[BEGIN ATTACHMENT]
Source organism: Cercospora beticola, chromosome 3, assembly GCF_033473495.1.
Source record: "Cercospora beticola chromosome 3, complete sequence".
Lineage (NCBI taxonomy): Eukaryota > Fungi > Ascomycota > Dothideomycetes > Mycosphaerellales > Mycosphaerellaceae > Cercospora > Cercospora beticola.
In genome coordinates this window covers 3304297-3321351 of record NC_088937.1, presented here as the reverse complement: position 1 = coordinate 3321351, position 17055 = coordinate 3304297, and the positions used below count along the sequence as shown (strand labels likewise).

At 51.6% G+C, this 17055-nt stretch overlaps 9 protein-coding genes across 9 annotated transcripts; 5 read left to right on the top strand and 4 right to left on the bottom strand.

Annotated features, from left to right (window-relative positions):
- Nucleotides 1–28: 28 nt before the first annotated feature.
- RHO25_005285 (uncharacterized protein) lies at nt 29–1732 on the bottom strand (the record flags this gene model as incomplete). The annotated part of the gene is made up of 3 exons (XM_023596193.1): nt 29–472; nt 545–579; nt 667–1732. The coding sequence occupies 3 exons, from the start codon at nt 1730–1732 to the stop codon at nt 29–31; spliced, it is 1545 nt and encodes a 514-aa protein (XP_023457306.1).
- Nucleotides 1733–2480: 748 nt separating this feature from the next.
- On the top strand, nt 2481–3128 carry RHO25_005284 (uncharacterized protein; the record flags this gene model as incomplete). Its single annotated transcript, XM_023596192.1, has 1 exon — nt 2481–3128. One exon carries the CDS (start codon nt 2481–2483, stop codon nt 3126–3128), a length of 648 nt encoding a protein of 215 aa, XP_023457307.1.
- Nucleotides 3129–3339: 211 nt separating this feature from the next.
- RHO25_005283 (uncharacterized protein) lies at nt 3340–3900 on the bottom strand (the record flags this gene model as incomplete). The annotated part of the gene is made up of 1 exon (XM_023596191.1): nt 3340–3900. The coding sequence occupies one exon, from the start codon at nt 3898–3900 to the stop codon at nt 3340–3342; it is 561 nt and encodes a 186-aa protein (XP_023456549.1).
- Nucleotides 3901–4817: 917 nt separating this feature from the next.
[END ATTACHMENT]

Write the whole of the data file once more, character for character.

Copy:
Source organism: Cercospora beticola, chromosome 3, assembly GCF_033473495.1.
Source record: "Cercospora beticola chromosome 3, complete sequence".
Lineage (NCBI taxonomy): Eukaryota > Fungi > Ascomycota > Dothideomycetes > Mycosphaerellales > Mycosphaerellaceae > Cercospora > Cercospora beticola.
In genome coordinates this window covers 3304297-3321351 of record NC_088937.1, presented here as the reverse complement: position 1 = coordinate 3321351, position 17055 = coordinate 3304297, and the positions used below count along the sequence as shown (strand labels likewise).

At 51.6% G+C, this 17055-nt stretch overlaps 9 protein-coding genes across 9 annotated transcripts; 5 read left to right on the top strand and 4 right to left on the bottom strand.

Annotated features, from left to right (window-relative positions):
- Nucleotides 1–28: 28 nt before the first annotated feature.
- RHO25_005285 (uncharacterized protein) lies at nt 29–1732 on the bottom strand (the record flags this gene model as incomplete). The annotated part of the gene is made up of 3 exons (XM_023596193.1): nt 29–472; nt 545–579; nt 667–1732. The coding sequence occupies 3 exons, from the start codon at nt 1730–1732 to the stop codon at nt 29–31; spliced, it is 1545 nt and encodes a 514-aa protein (XP_023457306.1).
- Nucleotides 1733–2480: 748 nt separating this feature from the next.
- On the top strand, nt 2481–3128 carry RHO25_005284 (uncharacterized protein; the record flags this gene model as incomplete). Its single annotated transcript, XM_023596192.1, has 1 exon — nt 2481–3128. One exon carries the CDS (start codon nt 2481–2483, stop codon nt 3126–3128), a length of 648 nt encoding a protein of 215 aa, XP_023457307.1.
- Nucleotides 3129–3339: 211 nt separating this feature from the next.
- RHO25_005283 (uncharacterized protein) lies at nt 3340–3900 on the bottom strand (the record flags this gene model as incomplete). The annotated part of the gene is made up of 1 exon (XM_023596191.1): nt 3340–3900. The coding sequence occupies one exon, from the start codon at nt 3898–3900 to the stop codon at nt 3340–3342; it is 561 nt and encodes a 186-aa protein (XP_023456549.1).
- Nucleotides 3901–4817: 917 nt separating this feature from the next.